The Role of TIMs in Thermal Management
Heat dissipation of semiconductor packages has become one of the limiting factors in miniaturization.The thermal budget consists of three parts: 1) the thermal resistance of the package itself, 2) theconvective heat transfer to the outside world (to be improved by better heat sinks, higher air velocitiesand/or liquid cooling), and 3) the thermal interface resistance that is defined as the sum of the thermalresistance of the interface material plus both contact resistances.
Figure 1 Sketch of interface between two materials
Figure 1 shows a TIM between two materials, and it is clear that the effective thermal resistance consistsof the TIM plus two contact resistances. The effective material thickness is called the
bond line thickness
 (BLT). The problem in a nutshell is that in high-performance applications the interface thermalresistance can easily account for 80% of the allowed total resistance. Hence, to enable an optimal choicethe thermal performance of TIMs should be known with certain accuracy. The main problem is the often
unknown contact resistance. Measurements are in fact the only choice because no theory exists thatpredicts the value with the required accuracy despite serious progress in the science of contactresistance.
Problems Related to TIM Specifications
Ref [1, 2] discusses the main problem with TIM characterization: the often significant differencebetween standard tests performed by TIM manufacturers and real-life tests. It is instructive tosummarize the parameters that are application-specific and may influence the thermal behaviour of theTIM in the final product.In factory assembly applications, the inability to measure the thickness and actual TIM materialquantity applied with materials such as thermal greases,Flatness and surface conditions of both heat sink and component,Pressure applied. The current ASTM D5470-01 standard prescribes a pressure of 3 MPa, far abovewhat is used in practice (0.1 MPa) (in the next revision the standard will permit for lower pressuretesting),Clip clamping force or screw torque,Clip installation,Time-dependent phenomena, e.g. reduction in clamping force, warpage, ageing of TIM, pump-out of silicones or other fluids or carrier constituents,Non-uniform surface heating,Thermocouple placement. The best but also most difficult method is to measure the casetemperature of the package at the hottest spot,Presence of manufacturing machining oils, solvents, washing agents, plastic injection moldingrelease agents, or other contaminants present on volume-manufactured components,Problems increase with higher thermal conductivity (the future direction), because the influence of the contact resistances becomes larger.The conclusion is that it is very difficult or even impossible to reproduce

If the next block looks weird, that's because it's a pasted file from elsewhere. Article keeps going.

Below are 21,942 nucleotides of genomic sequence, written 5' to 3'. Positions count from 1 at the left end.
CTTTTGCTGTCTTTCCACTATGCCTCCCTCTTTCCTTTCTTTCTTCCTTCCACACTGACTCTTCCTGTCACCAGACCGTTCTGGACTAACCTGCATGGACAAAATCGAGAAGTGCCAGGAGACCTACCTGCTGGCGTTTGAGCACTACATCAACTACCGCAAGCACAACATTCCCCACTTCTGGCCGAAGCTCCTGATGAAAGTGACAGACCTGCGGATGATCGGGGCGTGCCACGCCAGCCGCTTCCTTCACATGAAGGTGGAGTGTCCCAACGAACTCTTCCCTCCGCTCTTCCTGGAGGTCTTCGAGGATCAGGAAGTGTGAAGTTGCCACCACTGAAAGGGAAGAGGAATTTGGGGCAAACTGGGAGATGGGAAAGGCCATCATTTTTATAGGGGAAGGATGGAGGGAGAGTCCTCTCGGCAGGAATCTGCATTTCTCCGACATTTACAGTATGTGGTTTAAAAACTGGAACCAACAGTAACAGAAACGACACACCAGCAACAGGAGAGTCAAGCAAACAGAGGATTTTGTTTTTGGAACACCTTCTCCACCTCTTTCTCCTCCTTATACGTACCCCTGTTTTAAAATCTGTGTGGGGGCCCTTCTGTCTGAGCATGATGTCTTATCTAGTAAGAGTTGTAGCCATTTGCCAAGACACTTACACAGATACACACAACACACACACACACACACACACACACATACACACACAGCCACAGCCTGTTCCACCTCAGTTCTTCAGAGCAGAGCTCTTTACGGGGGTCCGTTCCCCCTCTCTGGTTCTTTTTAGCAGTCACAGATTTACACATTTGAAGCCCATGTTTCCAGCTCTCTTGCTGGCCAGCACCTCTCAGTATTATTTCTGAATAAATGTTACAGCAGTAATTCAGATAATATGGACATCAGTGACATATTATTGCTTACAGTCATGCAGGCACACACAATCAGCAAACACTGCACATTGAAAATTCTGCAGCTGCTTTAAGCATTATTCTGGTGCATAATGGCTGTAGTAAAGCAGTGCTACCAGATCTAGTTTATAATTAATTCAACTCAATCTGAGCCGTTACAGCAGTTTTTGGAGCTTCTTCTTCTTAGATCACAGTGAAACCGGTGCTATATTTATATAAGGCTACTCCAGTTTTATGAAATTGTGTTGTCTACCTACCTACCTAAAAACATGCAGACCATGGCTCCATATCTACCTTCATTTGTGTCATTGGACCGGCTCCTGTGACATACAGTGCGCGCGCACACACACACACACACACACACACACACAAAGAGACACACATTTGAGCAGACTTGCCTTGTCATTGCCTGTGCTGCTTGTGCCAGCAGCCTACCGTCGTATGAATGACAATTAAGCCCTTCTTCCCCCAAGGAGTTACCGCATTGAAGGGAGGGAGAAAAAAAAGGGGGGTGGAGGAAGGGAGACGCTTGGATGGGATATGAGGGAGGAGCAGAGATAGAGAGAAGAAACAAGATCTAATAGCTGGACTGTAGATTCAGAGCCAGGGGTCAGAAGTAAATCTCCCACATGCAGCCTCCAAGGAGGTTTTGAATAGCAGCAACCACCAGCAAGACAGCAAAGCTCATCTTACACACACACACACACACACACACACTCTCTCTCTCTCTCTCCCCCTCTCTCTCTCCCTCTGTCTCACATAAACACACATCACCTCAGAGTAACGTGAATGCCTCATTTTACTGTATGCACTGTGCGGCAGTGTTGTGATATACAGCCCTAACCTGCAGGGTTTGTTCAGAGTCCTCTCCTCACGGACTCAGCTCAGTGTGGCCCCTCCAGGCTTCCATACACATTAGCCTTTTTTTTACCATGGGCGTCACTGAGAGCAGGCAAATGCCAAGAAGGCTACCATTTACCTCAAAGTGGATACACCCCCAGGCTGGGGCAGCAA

contact resistancesin a standardized test method, for the simple reason that the vendor cannot possibly know what theapplication will be. However, the conclusion should not be that henceforth the standard test should notbe performed. After all, the vendors are responsible for the characterization of their materials, whichshould include information of some reproducible contact resistance. It is the responsibility of the user toaddress the application-specific contact resistance issue.
vendor data should be interpreted as the
value a customer can possibly acquire,given a certain pressure.
In a paper from 2005, Maguire et al. [3] did a series of tests with a high-power amplifier on an extrudedheat sink and demonstrated clearly the huge differences between vendor data and field data. Greases,gap pads, PCMs and some homemade compounds were compared. The vendor data and the field testsshowed differences of a factor of two. Even the ranking was different. In all cases, the vendor dataunderestimated the real-life interface resistance.